Steel, G. (1). Local encounters with globetrotters. Annals of Tourism Research, 39(2), 601–619. http://dx.doi.org/10.1016/j.annals.2011.08.002
The current debate on the tourism-development nexus has a rather static and narrow focus on the impact of tourism and overlooks that tourism has become strongly dependent on links between different localities. This article eschews these place-bounded approaches and focuses on linkages and the interplay between the social and the spatial within tourism developments. Drawing on the empirical case of street vendors in the tourist centre of Cusco, it explores how social capital and the way street vendors manoeuvre themselves in and through global and local environments offer new opportunities for tourism to contribute to poverty alleviation. It is maintained that social capital and interconnectivity are of fundamental importance in gaining a better understanding of the development potential of tourism.
Non-economic support and informal networks dictate how street vendors' encounters with tourists contribute to tourism's success in poverty alleviation. Most interactions with tourists are transitory and not maintained, and as such the social capital benefits often amount to individual acts of charity (e.g., the extension of social relationships, cash tips, or skills) rather than structural change for vendors. Longer visits (i.e., stays with host families) lead to more interaction and closer bonds between tourists and locals. Social relationships between tourists and vendors build up the vendors’ social skills and can create more lasting economic bonds. Social networks on the street between vendors and family members are important to socio-economic security and safety.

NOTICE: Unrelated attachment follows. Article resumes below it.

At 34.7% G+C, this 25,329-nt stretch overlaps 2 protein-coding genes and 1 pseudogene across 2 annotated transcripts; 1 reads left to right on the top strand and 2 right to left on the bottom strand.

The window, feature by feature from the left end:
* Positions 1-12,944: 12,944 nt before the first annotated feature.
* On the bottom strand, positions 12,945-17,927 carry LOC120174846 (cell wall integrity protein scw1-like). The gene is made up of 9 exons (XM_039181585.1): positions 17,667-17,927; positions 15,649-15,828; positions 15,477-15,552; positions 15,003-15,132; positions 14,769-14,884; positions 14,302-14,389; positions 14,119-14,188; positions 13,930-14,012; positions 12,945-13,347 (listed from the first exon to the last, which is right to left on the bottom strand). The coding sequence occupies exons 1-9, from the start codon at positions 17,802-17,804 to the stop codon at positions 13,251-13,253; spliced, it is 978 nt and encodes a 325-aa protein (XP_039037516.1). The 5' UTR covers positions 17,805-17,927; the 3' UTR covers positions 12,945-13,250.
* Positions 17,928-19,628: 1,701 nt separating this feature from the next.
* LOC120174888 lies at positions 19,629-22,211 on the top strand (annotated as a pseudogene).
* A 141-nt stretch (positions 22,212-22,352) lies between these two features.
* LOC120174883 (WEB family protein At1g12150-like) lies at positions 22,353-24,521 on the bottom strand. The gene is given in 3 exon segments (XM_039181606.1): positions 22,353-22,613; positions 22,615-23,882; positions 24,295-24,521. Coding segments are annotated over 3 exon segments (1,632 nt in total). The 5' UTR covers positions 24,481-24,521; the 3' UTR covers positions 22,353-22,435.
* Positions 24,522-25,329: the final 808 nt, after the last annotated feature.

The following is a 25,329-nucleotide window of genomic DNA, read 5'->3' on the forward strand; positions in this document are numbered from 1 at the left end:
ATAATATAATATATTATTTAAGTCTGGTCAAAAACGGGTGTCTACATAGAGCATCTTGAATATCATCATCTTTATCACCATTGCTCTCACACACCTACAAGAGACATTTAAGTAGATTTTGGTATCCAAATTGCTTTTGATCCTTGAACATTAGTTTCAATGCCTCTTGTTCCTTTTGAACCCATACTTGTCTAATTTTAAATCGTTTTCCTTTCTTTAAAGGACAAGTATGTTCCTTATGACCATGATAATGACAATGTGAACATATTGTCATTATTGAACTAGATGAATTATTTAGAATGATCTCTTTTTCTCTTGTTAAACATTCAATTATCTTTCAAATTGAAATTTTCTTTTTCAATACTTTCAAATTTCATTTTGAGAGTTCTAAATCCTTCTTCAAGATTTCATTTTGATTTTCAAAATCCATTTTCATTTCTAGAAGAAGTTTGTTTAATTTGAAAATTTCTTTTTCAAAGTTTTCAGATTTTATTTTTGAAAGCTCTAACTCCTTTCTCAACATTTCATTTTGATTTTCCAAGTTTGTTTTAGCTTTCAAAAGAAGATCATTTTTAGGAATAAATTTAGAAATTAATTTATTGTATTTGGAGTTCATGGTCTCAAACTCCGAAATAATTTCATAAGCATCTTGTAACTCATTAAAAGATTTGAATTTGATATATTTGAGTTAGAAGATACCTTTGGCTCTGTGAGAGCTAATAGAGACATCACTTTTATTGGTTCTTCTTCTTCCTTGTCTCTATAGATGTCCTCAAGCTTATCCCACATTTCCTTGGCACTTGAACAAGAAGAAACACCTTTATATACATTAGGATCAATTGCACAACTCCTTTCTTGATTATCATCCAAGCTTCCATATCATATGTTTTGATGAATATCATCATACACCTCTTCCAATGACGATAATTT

Description of method used in the article
Eighteen months of ethnographic research was conducted among street vendors in Cuzco between 2003 and 2008, using participant observation with around 160 vendors. Significant time was spent with the vendors at work on the street or in squares, and eventually in vendors' private lives, spending time in their homes and at their family events. In 2005, 77 surveys were conducted to collect basic demographic information among vendors. This information was then used to conduct 41 interviews to gain a deeper understanding of the vendors' livelihoods and social networks. Fifteen of the interviewees were children, seven were men, and nineteen were women. The interviews were initially semi-structured, but later open interviews were conducted, and follow-ups were sought. All interviews and surveys were conducted in Spanish.
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